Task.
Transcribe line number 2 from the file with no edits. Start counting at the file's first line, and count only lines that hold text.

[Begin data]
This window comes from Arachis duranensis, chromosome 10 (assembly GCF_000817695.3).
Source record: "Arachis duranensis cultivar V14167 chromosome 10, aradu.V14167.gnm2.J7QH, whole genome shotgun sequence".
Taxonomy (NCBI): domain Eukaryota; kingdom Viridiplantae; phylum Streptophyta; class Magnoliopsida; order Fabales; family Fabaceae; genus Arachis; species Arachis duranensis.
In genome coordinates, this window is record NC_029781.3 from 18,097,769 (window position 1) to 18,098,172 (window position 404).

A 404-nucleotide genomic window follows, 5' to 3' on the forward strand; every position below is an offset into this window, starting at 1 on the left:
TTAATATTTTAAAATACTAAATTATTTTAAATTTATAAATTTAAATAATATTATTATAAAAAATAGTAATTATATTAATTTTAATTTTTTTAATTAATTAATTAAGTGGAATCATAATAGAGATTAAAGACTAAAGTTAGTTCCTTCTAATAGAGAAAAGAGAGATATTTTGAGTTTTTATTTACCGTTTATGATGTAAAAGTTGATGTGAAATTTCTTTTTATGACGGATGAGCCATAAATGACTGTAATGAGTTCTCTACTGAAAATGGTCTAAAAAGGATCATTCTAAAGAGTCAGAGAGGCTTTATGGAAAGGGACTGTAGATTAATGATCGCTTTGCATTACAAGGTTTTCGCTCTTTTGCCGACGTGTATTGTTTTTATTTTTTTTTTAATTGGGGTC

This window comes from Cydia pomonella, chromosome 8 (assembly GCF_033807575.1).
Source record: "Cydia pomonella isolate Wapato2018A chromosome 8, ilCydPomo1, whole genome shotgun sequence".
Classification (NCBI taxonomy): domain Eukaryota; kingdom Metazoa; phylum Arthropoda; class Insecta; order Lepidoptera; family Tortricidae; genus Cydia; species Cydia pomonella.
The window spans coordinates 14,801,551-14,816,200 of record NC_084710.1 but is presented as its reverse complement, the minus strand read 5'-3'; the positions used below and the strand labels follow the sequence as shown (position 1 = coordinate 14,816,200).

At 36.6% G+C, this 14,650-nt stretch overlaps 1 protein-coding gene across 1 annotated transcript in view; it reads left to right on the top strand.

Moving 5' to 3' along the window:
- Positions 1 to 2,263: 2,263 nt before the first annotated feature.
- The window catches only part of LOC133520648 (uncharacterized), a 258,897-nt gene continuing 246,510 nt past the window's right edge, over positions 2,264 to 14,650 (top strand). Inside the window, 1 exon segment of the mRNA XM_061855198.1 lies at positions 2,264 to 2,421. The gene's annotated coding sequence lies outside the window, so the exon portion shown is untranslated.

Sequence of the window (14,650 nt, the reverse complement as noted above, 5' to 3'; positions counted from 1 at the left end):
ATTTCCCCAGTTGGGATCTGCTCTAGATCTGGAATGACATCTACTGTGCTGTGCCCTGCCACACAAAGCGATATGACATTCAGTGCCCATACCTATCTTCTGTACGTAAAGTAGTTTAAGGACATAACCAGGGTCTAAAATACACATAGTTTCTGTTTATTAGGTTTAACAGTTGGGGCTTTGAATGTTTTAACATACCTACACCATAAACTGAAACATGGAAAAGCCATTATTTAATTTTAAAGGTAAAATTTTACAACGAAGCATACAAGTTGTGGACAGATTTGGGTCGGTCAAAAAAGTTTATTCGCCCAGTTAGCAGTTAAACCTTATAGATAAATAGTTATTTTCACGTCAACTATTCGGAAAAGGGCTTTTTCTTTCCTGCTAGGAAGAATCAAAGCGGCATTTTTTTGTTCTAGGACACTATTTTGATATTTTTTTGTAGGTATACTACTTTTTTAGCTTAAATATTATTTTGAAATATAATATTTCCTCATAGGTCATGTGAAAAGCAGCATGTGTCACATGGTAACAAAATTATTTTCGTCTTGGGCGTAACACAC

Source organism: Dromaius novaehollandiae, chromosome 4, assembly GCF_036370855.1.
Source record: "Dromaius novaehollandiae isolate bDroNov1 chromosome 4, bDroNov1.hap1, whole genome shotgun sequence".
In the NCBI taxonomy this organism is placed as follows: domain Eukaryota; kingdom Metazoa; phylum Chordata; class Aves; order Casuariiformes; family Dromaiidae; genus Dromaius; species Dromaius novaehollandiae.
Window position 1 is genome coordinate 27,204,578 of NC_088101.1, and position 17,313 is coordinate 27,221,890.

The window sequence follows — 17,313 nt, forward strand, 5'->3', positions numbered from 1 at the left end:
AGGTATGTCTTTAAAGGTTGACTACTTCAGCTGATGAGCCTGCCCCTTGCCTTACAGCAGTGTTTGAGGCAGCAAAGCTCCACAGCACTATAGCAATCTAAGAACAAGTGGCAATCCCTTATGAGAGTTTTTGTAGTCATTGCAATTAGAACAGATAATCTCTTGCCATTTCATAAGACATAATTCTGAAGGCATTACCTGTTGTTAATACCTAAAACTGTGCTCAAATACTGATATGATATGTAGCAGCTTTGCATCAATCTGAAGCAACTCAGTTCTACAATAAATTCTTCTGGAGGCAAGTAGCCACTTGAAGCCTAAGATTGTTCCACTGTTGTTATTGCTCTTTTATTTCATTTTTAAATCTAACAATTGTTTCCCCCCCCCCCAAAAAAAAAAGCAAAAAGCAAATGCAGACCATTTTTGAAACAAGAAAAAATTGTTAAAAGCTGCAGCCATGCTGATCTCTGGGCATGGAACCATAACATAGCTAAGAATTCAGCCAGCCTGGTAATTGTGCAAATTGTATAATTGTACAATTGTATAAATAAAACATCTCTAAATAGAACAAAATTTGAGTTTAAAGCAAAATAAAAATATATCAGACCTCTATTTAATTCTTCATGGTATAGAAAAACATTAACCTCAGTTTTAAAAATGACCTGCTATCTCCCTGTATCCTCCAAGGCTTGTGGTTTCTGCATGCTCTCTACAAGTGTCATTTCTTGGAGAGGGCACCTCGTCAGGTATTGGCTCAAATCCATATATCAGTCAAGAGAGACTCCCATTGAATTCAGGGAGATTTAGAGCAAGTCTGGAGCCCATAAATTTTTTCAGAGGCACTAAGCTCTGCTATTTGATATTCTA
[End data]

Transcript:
Source record: "Arachis duranensis cultivar V14167 chromosome 10, aradu.V14167.gnm2.J7QH, whole genome shotgun sequence".